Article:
Japan's bid to resume commercial whaling sets stage for fierce debate
Japan will open a new bid to resume commercial whaling operations, as well as demand major reforms to the International Whaling Commission (IWC), at a global conference in Brazil next week.
Tokyo claims that the IWC has become dysfunctional after not living up to its initial mandate in 1946 to find a balance between preserving whale stocks and allowing the “orderly development” of the whaling industry.
Japan’s proposals already have received fierce opposition, setting the stage for a showdown at the annual commission meeting beginning Monday in Florianópolis, Brazil, which Japan’s representative will chair.
“We have to rescue the IWC before it collapses,” Hideko Moronuki, senior fisheries negotiator in the Fisheries Agency in Japan’s Ministry of Agriculture, Forestry and Fisheries, said in an interview.
Faced with collapsing whale stocks, the IWC agreed to a moratorium on commercial whaling from 1986, a move credited with saving several species from imminent extinction.
But Japan, Iceland and Norway have continued to hunt whales. Japan justifies its annual hunt in the name of scientific research, which it says is necessary to evaluate global populations of whale species.
In March 2014, the International Court of Justice ruled that Japan’s Antarctic hunt had no scientific basis. Wildlife groups say it is a thinly veiled attempt to keep the industry alive, making sure boats, skills and a market for whale meat are maintained.
Unhappy with the moratorium, Japan has been threatening to pull out of the IWC since 2007. But Moronuki said Japan would rather seek changes within the organization.
Japan wants permission to hunt Antarctic minke whales, common minke whales, Bryde’s whales and Sei whales, he said, citing IWC population estimates in the tens of thousands for three of the species and of more than 500,000 for the Antarctic minke. The IWC rejected Japan’s last request to resume a small-scale hunt in 2014.
It also wants to form a new Sustainable Whaling Committee that would recommend commercial catch limits, and move to a system in which proposals can be passed by simple majority vote rather than the current three-quarters majority.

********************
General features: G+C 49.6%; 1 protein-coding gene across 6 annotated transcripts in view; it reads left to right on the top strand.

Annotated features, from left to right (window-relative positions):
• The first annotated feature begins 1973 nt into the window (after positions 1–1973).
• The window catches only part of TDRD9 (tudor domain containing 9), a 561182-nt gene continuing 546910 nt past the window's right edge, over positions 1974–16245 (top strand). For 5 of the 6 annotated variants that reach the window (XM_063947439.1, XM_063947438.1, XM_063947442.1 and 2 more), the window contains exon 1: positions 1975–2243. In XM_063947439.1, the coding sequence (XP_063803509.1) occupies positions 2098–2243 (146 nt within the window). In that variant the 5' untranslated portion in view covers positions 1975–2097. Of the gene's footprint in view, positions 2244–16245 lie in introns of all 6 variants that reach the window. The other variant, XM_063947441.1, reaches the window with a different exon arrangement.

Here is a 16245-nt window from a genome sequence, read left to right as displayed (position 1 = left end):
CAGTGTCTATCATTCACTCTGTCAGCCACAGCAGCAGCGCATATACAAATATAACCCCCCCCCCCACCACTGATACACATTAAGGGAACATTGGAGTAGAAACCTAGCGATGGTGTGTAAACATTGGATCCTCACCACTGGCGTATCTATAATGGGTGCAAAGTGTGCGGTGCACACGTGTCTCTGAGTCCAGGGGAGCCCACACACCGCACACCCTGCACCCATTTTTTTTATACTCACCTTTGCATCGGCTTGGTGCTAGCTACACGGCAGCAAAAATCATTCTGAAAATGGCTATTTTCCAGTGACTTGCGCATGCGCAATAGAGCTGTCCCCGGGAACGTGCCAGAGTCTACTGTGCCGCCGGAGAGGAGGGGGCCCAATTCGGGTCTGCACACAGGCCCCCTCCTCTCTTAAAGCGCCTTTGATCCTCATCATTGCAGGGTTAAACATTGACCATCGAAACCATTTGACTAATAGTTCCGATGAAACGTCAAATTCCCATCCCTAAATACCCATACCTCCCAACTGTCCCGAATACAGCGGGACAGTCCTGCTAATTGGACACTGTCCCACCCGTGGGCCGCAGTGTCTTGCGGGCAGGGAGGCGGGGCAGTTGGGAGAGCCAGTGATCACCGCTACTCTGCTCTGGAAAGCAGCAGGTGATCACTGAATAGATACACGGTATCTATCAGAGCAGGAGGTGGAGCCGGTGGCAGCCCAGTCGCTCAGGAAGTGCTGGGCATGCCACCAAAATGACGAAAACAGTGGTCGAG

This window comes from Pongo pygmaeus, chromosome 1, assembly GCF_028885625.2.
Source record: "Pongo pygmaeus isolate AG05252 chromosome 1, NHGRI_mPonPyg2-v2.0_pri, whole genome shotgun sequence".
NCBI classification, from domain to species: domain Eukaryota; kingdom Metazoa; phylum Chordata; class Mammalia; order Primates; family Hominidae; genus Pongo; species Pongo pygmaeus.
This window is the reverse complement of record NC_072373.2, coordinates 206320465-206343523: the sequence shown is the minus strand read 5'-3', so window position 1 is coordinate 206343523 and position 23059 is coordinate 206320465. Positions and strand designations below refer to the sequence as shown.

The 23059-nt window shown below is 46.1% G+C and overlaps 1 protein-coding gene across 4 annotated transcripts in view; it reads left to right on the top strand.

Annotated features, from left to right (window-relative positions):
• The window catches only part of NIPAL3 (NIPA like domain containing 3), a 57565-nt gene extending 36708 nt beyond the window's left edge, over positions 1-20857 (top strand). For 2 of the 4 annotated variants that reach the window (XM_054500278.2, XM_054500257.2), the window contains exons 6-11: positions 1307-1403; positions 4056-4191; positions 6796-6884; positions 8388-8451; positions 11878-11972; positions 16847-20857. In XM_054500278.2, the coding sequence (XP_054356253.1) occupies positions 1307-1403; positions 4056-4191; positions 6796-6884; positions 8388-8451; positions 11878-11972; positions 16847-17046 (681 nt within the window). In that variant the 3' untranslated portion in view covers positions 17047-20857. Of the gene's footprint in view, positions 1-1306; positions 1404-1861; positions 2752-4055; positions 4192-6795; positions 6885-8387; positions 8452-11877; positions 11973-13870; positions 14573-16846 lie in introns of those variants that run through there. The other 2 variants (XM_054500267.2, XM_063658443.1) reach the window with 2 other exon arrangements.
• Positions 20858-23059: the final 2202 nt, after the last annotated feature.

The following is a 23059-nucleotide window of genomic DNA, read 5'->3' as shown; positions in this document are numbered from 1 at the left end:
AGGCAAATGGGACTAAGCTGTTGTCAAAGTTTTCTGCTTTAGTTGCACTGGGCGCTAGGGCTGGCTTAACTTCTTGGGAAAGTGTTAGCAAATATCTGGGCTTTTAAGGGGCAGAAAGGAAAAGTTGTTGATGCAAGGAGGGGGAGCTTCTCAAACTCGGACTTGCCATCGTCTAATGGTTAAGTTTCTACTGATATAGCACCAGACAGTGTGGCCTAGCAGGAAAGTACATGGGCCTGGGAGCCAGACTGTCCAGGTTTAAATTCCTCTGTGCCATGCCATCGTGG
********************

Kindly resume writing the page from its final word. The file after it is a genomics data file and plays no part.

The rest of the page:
With the support of many smaller island and coastal nations — some of which benefit from significant financial aid from Japan — that reform could be enough for Japan to get its way.
But Australia’s government has already condemned the proposals, saying that it is “steadfastly opposed to all forms of commercial and so-called ‘scientific’ whaling” and that it “vehemently opposes” any attempts to undermine a global moratorium.
In a new report, the Environmental Investigation Agency (EIA) and the Animal Welfare Institute said that Japan, Norway and Iceland had killed 38,539 whales since the moratorium took effect, more than 22,000 killed by Japanese boats alone.
Clare Perry, the EIA’s ocean campaigns leader, said any resumption of commercial whaling would be “a massive victory for rogue whalers” who have defied the international ban and “an absolute disaster” for the world’s whales.
“Many whale species have not yet recovered from massive overhunting in the past and are also facing a wide array of mounting existential threats ranging from climate change to marine pollution by chemical, plastics and noise,” she said.
In May, Japan touched off outrage after reporting that its whaling fleet had killed 122 pregnant minke whales in the Southern Ocean last winter.
It will face more criticism at a meeting of the Convention on International Trade in Endangered Species in October, after the organization’s secretariat investigated its Sei whale hunt and questioned whether the convention was being broken.
The EIA’s Perry rejected the idea that the convention needed to adhere to its original goals, arguing that global attitudes have changed.
“Ideas have evolved over time,” she said. “The fact is, most of the world is opposed to commercial whaling. It’s not necessary and it’s never been sustainable.”
Some defenders of whale hunting accuse the West of hypocrisy for condemning Japan while engaging in large-scale factory farming, where animals often live and die in horrendous conditions.
Moronuki said the United States is guilty of a double standard by allowing native communities in Alaska to continue whaling while not wanting Japan to do so, even though whaling is a tradition in some communities in Japan.
“All animals are equal,” he added. “Some say whales are intelligent, but I hear that some scientists found that other animals like cows and horses, they are as intelligent as whales. So you must be aware that we cannot draw the line between animals: ‘They should not be killed because they are intelligent, but others, they are not so intelligent, they should be killed.’ “
Perry rejected that argument.
“Whether whales are sentient or not, they are very difficult to count. They are long-lived, slow-breeding animals. It’s very hard to know if you are depleting the population, and if you do deplete the population, it takes a long time to recover.”